A new year means the time for fresh beginnings, and it’s a great reason to finally tackle serious financial topics within your relationship. This article will discuss five of the most important financial talks that every couple should have at least once a year. Even if you’ve discussed some or all of these topics previously, it’s good to make sure you are both still in agreement on money matters. If one or both of you have changed your goals, or if as a couple you’ve gotten slightly off-track, now is the time to correct course. And, if you’ve never had a sit-down conversation with your spouse or partner about these topics before, make 2017 the year you begin.
Evaluate Your Financial Situation
The first topic to discuss is an evaluation of your financial situation. Did your debt level as a couple rise or fall last year? Did someone lose their job or get a pay raise? Have living expenses changed significantly since the last conversation about money? In order to tackle the other topics, including where you want to be in the future financially, first it’s necessary to do a frank and honest evaluation of where you are right now. Evaluate changes in money coming in, money going out, and what the next few years are likely to look like from a financial standpoint.
Plan for Your Goals
Your financial conversation should include both short- and long-term goals. Short-term goals include anything you’d like to accomplish in the next year or two, such as planning a vacation or paying down high interest credit cards. Contrast this with long-term goals such as buying a home or retiring early. No matter whether as a couple you have completely merged your finances, or whether you each retain some financial independence, most of your goals will still be “couple” goals that should be agreed-upon and planned for in advance. Make this conversation an especially fruitful one, because part of the fun and excitement of a relationship is to reach for your dreams together. This is also an important opportunity to flesh out any real differences in your long-term goals, such as where you each would like to spend your retirement years. If one half of a couple is set on retiring in Costa Rica while the other imagines a rocking chair and front porch back in their hometown, then this is the time to discuss differing desires and expectations, as well as how to financially achieve them.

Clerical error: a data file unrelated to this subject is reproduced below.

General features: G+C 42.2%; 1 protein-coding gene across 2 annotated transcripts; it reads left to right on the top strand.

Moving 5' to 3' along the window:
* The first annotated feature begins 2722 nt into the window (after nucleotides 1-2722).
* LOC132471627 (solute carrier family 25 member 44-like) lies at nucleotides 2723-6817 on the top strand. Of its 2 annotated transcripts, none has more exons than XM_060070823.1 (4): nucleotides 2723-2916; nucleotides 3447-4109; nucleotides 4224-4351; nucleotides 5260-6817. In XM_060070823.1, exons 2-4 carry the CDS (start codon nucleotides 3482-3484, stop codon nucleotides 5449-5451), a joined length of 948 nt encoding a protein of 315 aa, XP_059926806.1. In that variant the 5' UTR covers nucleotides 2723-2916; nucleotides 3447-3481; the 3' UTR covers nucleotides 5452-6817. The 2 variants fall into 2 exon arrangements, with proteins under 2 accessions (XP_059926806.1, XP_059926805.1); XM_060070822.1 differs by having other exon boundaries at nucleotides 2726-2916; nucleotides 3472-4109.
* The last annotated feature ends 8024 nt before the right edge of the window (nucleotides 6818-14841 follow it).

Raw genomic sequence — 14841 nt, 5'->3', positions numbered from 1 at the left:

Discuss Student Loans
This is a topic that comes up especially frequently with young couples. Student loan payments are likely to be one of the largest monthly bills a young couple faces, but even many older couples are still repaying college loans or have recently acquired student debt because they went back to school at a later age. Because this type of debt tends to be significant, and also because it is often acquired prior to the start of the relationship, repayment of student loans is an important discussion for every couple to have.
Discuss whether student loan payments will come out of joint or individual bank accounts, whether to make the minimum payments or pay extra each month, and what is the best payment plan to be on. Although private student loan lenders don’t typically offer a variety of repayment plans, the federal government offers standard, extended, and income-contingent repayment plans. Some of these plans are better than others for married borrowers, and some are only available to borrowers who first borrowed after a certain date. Before having this discussion, it’s a good idea to reach out to your loan servicers and find out all the options for repayment. That way, the discussion of how best to repay student loans won’t be held up by questions about what repayment possibilities are available and what are not. Together, married couples can consolidate student debt payments together, making payments easier to manage. The federal government does not allow couples to consolidate, but many banks do. Please consult a financial advisor to learn more about couple consolidation.
Prepare to Pay Down Debt
It’s a very rare couple that doesn’t carry some sort of debt balance month to month. It might be credit card debt, car payments, student loans, or personal loans, but whatever its nature it deserves to be part of your 2017 financial conversation. Discuss whether any debt incurred prior to the relationship is being treated differently than debt incurred as a couple, and if so, where the funds to repay it should be coming from. A couple should be on the same page when it comes to where paying off debt falls on the list of priorities. For example, discuss how much of your disposable household income goes to debt and how much goes to retirement, a vacation fund, or an emergency fund. Having this conversation at least once a year helps manage the financial changes that inevitably affect every couple.
Update Your Budget
At least once a year you should update your budget as a couple. If you’ve never truly sat down and created a budget together, make this the year you start. This talk will differ depending upon whether you each keep separate finances and budgets in addition to a “couple” or household budget, or whether your finances are completely combined. Be honest and transparent in your budgeting discussion and try to avoid agreeing to anything that you know you just won’t be able to stick with. Looking at bank statements while having this discussion can be a helpful way to itemize costs and reevaluate saving and spending habits. If you approach budgeting in the right way, it can be the best tool you have available to plan for financial priorities and future dreams. Make 2017 the year you both, as a couple, take charge of your financial future.